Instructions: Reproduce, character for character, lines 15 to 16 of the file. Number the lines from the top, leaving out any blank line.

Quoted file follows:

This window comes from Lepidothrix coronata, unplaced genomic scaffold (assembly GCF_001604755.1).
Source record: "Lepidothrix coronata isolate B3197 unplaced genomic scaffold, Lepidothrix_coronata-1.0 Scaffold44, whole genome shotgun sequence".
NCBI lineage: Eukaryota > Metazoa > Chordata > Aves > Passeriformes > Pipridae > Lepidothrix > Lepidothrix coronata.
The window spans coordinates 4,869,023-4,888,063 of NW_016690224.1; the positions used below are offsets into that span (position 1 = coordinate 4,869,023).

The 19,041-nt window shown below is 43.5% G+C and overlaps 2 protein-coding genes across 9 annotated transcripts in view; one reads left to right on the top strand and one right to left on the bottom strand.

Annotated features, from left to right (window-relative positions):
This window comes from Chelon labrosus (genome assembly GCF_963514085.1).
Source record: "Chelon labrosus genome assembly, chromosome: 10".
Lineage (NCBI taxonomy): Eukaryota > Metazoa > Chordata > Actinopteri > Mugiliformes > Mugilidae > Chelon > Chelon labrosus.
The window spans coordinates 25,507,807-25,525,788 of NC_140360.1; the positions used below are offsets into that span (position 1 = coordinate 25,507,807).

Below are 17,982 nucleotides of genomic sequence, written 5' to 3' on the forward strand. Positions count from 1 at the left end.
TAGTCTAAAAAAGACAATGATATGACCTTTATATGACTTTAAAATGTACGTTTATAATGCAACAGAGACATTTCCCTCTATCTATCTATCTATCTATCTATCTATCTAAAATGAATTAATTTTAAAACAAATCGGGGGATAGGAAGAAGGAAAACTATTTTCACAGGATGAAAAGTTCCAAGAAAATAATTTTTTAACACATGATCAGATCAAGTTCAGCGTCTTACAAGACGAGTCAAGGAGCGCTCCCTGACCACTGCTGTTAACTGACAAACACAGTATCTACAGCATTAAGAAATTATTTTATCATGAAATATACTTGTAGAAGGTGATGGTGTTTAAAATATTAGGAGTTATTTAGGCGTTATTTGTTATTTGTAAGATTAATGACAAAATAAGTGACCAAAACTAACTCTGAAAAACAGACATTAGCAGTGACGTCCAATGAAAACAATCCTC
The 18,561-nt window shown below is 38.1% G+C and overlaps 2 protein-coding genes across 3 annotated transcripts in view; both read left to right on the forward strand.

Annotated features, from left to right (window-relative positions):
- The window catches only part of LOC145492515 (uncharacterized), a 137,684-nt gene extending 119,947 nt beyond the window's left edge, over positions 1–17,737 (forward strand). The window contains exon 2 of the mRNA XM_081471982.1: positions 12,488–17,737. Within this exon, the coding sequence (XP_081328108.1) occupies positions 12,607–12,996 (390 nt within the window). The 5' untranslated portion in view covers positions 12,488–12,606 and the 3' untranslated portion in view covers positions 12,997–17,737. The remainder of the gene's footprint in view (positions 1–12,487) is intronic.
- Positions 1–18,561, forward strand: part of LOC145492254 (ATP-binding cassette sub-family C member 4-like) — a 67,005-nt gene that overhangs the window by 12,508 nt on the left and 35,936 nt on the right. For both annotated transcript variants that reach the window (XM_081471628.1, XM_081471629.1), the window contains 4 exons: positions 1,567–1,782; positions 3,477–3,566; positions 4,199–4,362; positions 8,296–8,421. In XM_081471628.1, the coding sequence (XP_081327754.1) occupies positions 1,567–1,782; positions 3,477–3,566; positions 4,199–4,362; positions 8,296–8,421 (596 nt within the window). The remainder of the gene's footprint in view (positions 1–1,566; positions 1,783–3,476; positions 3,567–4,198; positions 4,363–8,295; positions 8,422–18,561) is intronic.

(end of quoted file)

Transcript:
- The window catches only part of LOC145492515 (uncharacterized), a 137,684-nt gene extending 119,947 nt beyond the window's left edge, over positions 1–17,737 (forward strand). The window contains exon 2 of the mRNA XM_081471982.1: positions 12,488–17,737. Within this exon, the coding sequence (XP_081328108.1) occupies positions 12,607–12,996 (390 nt within the window). The 5' untranslated portion in view covers positions 12,488–12,606 and the 3' untranslated portion in view covers positions 12,997–17,737. The remainder of the gene's footprint in view (positions 1–12,487) is intronic.
- Positions 1–18,561, forward strand: part of LOC145492254 (ATP-binding cassette sub-family C member 4-like) — a 67,005-nt gene that overhangs the window by 12,508 nt on the left and 35,936 nt on the right. For both annotated transcript variants that reach the window (XM_081471628.1, XM_081471629.1), the window contains 4 exons: positions 1,567–1,782; positions 3,477–3,566; positions 4,199–4,362; positions 8,296–8,421. In XM_081471628.1, the coding sequence (XP_081327754.1) occupies positions 1,567–1,782; positions 3,477–3,566; positions 4,199–4,362; positions 8,296–8,421 (596 nt within the window). The remainder of the gene's footprint in view (positions 1–1,566; positions 1,783–3,476; positions 3,567–4,198; positions 4,363–8,295; positions 8,422–18,561) is intronic.